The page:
The 2020 Nobel Prize in Physiology or Medicine was awarded to Harvey J. Alter, Michael Houghton and Charles M. Rice for their discovery of the hepatitis-C virus. This virus is responsible for causing liver cirrhosis and liver cancer all over the world. HCV was first identified in 1989 as the principal cause for post-transfusion non-A, non-B hepatitis and an estimated 130–170 million people worldwide (2–3% of the population) are currently infected. According to the 2017 Global Burden of Disease study, India had 4.83 lakh new HCV cases in 2014.
The Hepatitis-C Virus:
The virus spreads intravenously or through punctures caused by syringes. It can also be transmitted sexually. Most patients do not develop symptoms, but there is always a possibility of some developing fever, fatigue, and jaundice. Unfortunately, for around 85% of the patients, the infection does become chronic.
HCV does not often cause visible scars or debilitations. As a result, the public does not seek treatment and the healthcare personnel does not refer them for treatment. As a chronic HCV infection rages internally with only a few overt symptoms, it’s aptly been called a “silent epidemic”.
By 1979, smallpox had been eradicated globally, and polio is close behind, with only three polio-endemic countries remaining worldwide. This has been possible due to the development of vaccines & effective implementation by healthcare systems all over the world. But this is not the case with the hepatitis-C virus. The HCV has a diverse genetic make-up and the creation of a single vaccine to effectively contain all the variants has not been possible till now. However, research continues, and vaccines might soon become available for all the variants.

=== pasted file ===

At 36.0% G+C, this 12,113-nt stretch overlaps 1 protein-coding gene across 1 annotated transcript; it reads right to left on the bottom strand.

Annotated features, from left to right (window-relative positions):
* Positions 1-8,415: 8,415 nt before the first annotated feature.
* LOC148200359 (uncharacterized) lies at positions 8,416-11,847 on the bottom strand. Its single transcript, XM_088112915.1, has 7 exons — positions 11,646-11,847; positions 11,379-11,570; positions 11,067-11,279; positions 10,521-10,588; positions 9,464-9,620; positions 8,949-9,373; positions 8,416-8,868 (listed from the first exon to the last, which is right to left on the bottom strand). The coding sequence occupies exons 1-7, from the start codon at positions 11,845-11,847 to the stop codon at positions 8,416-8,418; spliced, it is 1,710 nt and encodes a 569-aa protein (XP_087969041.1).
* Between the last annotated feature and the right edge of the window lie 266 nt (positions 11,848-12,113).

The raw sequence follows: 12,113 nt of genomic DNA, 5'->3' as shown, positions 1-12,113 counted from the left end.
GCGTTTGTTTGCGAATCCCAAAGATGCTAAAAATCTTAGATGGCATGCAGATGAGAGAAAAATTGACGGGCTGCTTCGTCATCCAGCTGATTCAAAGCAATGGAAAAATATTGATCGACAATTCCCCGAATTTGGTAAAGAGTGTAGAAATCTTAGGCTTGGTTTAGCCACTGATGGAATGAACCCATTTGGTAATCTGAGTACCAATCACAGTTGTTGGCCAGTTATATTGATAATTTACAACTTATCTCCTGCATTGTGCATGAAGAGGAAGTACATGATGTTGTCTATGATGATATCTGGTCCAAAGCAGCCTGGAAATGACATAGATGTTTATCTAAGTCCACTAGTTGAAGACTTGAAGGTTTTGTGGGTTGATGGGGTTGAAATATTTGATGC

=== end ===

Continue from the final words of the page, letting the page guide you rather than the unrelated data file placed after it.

Significance of This Nobel Prize:
Highly sensitive blood tests for the virus are now available and this has made possible elimination of post-transfusion hepatitis in many parts of the world. There is also rapid development in antiviral drugs directed at hepatitis-C. For the first time in history, the disease can now be cured, raising hopes of eradicating the hepatitis-C virus.
The Paradigm Shift:
Until recently, treating the HCV infection meant being injected with a combination of drugs – pegylated interferons (a further combination of three drugs) plus ribavirin. But since 2014, with the development of directly acting anti-viral (DAA) agents, the scenario has dramatically changed. But of course, for the treatment to have maximum effect, it is necessary to educate the people, involve the community and make health care accessible.
It’s indeed the right time for us to unite to eradicate this virus with the currently available “all oral anti-viral medications”. The currently available medications have a cure rate of 90%.
The success of HCV eradication will eventually be visible in the number of lives it manages to save.